Last year, LaLiga launched its LaLiga Global Network, an initiative that places LaLiga employees in various countries around the world. So far, LaLiga Global Network delegates have been dispatched to 36 countries, where they build local relationships with broadcasters, governments, sports organisations. Through the Global Network, LaLiga is also learning about viewing habits in many corners of the world.
“Establishing this network is very important when it comes to fighting piracy as it provides us with a complete picture,” Dabrio explained.
“By visiting these countries, we retrieve very important information about how piracy is affecting those territories and perhaps get a better idea of the challenges that lie ahead.
“We work very closely with broadcasters to engage them and we’re not looking for a typical client-provider relationship with them; it’s a partnership.”
The role of Marauder in gathering data and information is not only important for identifying copyright violations at short notice and filing complaints with the relevant platform providers; it is also vital when it comes to taking legal action.
“There have been close to 50 prosecutions so far and most have ended successfully,” Dabrio said. “Marauder provides proof for the legal team as it offers the tools to make a case.
“In the past, one of the problems we had was being able to provide thorough information when we filed a case. Now we have this tool, though, and Lumière will do the same for the government.”
To illustrate the impact of Marauder, LaLiga’s high-profile case against Rojadirecta – which led to the website being shut down and its parent company being ordered to pay damages to the league – relied greatly on information gathered by the technology.
“With the Rojadirecta case, Marauder provided all of the proof and data that we needed,” Fernández added. “Rojadirecta was a popular platform for accessing illegal content, so it was a very positive outcome for us.”
Legal reforms on IP regulation and the Spanish Criminal Code in relation to IP offences came into force in January and July 2015 respectively, strengthening the legal framework to bring copyright infringers to justice.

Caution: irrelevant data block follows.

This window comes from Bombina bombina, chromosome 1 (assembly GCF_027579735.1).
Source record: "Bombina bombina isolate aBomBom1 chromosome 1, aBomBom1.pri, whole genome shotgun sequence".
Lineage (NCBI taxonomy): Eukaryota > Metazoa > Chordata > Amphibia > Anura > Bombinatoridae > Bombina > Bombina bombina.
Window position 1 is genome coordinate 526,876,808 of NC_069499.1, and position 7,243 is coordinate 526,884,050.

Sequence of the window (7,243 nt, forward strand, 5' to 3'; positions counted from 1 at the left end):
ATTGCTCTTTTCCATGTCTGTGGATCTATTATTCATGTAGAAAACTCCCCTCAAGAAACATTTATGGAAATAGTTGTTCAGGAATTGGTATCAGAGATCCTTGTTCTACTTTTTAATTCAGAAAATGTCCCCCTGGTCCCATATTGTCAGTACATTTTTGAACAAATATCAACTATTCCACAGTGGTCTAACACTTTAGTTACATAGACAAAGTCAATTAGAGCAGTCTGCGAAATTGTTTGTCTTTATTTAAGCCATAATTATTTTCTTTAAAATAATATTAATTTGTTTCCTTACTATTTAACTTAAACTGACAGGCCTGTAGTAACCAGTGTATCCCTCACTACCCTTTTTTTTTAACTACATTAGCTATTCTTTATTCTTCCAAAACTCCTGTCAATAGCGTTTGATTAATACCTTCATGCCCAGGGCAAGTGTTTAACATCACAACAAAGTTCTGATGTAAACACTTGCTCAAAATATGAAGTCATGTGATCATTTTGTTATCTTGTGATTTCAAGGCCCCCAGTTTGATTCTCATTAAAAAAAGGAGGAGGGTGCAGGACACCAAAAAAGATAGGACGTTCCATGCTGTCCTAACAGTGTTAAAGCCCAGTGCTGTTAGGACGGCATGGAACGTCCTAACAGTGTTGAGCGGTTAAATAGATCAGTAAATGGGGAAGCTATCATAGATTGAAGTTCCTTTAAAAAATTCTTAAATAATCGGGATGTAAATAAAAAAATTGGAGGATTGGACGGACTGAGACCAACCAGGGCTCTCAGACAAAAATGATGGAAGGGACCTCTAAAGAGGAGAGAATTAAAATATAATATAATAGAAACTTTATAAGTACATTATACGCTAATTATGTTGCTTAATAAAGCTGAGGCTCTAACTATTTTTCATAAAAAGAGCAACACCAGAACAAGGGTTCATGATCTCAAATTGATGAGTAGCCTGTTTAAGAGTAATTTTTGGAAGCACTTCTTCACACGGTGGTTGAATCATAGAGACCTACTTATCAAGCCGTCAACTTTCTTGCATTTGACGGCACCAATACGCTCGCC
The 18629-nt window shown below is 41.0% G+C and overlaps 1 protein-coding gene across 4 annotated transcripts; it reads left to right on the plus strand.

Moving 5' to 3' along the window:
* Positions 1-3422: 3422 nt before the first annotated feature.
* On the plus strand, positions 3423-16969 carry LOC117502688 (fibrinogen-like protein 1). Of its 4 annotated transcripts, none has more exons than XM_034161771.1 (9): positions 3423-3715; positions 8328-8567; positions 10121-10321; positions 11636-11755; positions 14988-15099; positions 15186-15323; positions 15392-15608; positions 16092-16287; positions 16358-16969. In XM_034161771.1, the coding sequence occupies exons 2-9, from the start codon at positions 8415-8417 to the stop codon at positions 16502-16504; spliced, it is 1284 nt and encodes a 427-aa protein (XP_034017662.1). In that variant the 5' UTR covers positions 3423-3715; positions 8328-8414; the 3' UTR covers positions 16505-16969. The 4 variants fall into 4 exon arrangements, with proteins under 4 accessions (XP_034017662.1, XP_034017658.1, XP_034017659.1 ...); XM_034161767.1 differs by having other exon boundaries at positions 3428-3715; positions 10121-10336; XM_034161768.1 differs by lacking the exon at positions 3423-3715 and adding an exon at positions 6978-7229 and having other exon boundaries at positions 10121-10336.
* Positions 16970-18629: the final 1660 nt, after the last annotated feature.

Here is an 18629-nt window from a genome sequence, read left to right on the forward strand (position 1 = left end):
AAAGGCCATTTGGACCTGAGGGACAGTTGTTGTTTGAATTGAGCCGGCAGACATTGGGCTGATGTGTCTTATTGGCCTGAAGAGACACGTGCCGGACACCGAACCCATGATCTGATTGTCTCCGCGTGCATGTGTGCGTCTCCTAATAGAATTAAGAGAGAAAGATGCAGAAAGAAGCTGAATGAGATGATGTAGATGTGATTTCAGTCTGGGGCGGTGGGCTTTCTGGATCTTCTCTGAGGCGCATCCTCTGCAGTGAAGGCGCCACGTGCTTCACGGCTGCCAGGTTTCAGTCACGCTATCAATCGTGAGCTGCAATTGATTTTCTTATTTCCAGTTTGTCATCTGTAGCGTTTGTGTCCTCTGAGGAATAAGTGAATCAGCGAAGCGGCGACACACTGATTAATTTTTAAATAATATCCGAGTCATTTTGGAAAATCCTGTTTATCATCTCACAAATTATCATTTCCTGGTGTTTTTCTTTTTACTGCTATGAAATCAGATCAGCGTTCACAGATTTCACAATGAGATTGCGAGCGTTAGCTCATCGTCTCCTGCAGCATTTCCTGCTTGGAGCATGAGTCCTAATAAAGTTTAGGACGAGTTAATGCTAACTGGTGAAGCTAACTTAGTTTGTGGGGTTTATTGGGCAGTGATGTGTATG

However, challenges remain for those on the right side of the law.
“Significant advances have been made to provide the nimble legal process that will allow a quick and permanent block, but of course the situations are different in other countries” Dabrio said.
“In this country, the government is working very hard on these matters, but the process through the courts is not quick.”
Whilst LaLiga is doing everything it can to protect its rights through technological, collaborative and legal avenues, educating the public about watching content that is being shown illegally is also crucial.
With that in mind, LaLiga has launched several awareness campaigns with the goal of pressing home the message that copyright theft is wrong and counter-productive – for the fans, as well as the league and its clubs.
“Communication is a crucial factor to educate the current generation and future generations,” Dabrio added.
“Last year we launched a campaign entitled ‘When piracy appears, football disappears’, in which the players on the screen were gradually blocked out by images.
“We try to send a message to fans that watching football on illegal platforms damages Spanish football’s sustainability and also puts the growth models of our clubs at risk.”
With close to a 100-per-cent success rate in removing illegal videos and an increasingly forceful stance in the courts, LaLiga is leading the charge against piracy, providing a model for success and lessons that other sports event operators can ill afford to ignore.